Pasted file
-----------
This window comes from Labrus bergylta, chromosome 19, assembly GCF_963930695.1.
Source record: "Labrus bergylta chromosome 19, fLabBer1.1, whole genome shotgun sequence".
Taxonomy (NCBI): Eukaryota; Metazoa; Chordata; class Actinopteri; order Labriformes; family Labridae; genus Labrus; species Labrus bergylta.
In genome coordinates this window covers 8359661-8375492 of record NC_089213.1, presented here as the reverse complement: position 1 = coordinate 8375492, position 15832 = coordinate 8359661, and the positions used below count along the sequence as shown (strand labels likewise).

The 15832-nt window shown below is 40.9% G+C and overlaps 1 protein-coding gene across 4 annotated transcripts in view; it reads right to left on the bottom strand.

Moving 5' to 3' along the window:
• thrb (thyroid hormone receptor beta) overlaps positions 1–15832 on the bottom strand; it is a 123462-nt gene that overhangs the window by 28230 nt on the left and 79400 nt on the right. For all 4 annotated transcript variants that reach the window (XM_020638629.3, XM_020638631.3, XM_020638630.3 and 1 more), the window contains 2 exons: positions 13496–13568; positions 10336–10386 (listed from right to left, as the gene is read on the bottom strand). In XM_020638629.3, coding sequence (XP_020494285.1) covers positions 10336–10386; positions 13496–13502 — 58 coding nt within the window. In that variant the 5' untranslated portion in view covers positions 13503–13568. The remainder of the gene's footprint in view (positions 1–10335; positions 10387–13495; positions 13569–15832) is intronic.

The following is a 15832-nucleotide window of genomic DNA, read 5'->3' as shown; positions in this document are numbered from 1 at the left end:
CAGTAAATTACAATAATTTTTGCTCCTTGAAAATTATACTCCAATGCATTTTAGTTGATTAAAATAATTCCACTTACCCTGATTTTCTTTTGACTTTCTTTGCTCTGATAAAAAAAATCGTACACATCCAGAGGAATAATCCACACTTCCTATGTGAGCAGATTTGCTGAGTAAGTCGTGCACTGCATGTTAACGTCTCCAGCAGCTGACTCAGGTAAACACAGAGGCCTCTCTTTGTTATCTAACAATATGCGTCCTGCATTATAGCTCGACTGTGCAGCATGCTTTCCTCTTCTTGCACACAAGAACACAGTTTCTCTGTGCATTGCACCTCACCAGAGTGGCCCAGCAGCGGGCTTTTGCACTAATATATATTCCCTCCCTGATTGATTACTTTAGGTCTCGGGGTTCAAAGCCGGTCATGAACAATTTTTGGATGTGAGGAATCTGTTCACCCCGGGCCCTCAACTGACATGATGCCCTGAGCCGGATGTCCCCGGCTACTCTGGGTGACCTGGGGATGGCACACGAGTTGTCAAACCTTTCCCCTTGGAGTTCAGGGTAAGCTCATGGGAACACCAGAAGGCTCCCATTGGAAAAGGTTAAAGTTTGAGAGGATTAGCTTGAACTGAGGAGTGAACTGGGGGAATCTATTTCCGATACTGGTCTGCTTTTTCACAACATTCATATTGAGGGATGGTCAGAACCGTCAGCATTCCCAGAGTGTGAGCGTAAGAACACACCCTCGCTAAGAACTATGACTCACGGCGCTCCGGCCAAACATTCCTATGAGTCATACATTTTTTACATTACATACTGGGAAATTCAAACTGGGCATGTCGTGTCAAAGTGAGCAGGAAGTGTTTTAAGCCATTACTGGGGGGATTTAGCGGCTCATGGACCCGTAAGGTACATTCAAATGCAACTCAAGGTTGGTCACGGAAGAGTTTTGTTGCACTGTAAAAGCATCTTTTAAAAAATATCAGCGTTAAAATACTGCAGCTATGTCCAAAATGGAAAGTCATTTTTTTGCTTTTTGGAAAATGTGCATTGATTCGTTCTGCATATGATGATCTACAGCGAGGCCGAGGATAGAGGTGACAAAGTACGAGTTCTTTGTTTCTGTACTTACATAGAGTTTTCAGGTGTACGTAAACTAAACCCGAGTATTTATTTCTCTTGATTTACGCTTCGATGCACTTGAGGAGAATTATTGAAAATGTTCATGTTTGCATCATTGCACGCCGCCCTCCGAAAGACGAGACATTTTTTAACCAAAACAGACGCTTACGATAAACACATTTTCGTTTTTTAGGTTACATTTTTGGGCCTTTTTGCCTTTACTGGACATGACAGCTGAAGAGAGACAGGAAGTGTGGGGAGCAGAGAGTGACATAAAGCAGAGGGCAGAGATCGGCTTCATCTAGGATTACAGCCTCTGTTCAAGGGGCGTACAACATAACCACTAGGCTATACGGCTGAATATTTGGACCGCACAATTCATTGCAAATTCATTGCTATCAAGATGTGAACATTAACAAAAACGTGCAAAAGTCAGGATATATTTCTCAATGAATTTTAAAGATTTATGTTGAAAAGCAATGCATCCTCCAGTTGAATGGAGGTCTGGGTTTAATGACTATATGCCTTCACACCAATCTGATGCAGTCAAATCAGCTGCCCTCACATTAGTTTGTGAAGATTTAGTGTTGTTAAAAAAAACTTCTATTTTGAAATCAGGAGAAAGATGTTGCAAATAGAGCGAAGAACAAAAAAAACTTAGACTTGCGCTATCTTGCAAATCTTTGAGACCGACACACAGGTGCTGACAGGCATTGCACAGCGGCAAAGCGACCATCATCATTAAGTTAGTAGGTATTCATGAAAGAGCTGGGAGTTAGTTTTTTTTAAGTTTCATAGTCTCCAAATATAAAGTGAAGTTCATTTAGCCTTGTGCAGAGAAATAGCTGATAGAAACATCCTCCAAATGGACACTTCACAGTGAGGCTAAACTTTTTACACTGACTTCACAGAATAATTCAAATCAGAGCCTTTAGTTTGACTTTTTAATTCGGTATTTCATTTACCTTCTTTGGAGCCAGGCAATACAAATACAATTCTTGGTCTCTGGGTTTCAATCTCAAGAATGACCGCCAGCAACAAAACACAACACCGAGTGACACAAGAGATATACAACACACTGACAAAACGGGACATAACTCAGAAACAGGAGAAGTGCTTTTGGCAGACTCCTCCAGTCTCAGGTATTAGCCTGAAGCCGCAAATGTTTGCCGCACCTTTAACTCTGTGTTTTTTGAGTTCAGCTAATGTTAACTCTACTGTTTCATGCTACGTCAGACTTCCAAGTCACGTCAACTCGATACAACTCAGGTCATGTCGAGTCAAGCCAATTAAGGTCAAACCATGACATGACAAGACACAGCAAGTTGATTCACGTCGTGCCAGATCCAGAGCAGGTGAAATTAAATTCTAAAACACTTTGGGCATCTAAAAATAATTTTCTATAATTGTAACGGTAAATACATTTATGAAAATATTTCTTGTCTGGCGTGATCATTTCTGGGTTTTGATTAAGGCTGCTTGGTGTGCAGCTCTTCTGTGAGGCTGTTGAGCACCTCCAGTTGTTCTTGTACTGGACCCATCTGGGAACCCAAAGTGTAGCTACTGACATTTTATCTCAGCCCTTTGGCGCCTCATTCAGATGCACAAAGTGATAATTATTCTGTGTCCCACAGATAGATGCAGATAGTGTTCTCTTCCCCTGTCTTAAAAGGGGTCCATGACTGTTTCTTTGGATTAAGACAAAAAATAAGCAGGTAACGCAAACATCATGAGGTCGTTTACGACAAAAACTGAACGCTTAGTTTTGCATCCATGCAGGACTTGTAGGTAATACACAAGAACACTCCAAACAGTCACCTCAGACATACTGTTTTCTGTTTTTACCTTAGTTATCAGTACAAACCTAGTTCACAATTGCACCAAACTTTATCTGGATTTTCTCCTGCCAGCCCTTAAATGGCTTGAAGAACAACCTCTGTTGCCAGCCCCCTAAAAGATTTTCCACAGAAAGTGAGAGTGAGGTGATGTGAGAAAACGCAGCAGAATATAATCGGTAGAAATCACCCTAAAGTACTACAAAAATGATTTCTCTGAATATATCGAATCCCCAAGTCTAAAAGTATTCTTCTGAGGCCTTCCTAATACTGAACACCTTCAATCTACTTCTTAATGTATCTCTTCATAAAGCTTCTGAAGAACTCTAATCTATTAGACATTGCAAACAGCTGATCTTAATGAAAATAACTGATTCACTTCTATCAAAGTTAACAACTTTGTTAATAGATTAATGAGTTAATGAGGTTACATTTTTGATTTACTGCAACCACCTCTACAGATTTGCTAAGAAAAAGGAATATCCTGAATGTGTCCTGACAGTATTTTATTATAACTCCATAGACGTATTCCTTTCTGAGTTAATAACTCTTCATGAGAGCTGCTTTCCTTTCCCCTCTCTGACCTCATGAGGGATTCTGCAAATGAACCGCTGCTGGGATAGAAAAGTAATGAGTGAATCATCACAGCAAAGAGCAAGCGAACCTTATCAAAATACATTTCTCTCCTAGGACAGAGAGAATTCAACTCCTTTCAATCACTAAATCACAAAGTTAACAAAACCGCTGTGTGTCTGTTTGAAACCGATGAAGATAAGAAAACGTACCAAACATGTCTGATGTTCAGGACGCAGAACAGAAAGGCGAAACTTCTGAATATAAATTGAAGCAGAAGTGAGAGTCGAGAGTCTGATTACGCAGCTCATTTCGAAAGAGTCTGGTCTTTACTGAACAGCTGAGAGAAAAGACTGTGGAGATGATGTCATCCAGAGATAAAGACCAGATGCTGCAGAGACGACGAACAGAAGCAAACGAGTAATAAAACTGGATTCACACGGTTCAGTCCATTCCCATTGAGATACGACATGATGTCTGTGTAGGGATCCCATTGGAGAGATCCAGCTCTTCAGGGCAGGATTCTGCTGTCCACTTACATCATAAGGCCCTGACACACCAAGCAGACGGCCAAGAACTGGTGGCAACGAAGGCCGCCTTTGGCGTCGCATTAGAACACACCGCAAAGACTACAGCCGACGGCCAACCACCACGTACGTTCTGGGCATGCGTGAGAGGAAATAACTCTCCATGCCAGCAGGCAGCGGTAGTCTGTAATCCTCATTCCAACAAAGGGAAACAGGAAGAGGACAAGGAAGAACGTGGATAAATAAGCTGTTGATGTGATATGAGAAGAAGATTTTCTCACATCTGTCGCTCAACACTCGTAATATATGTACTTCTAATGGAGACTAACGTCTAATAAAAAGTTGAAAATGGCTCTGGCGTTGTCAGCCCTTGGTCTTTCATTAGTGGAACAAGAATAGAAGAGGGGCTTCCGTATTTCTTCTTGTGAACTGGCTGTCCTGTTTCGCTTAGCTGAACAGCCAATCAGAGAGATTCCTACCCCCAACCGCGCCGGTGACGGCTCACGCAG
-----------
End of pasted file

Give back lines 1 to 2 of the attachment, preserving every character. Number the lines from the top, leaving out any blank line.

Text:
This window comes from Labrus bergylta, chromosome 19, assembly GCF_963930695.1.
Source record: "Labrus bergylta chromosome 19, fLabBer1.1, whole genome shotgun sequence".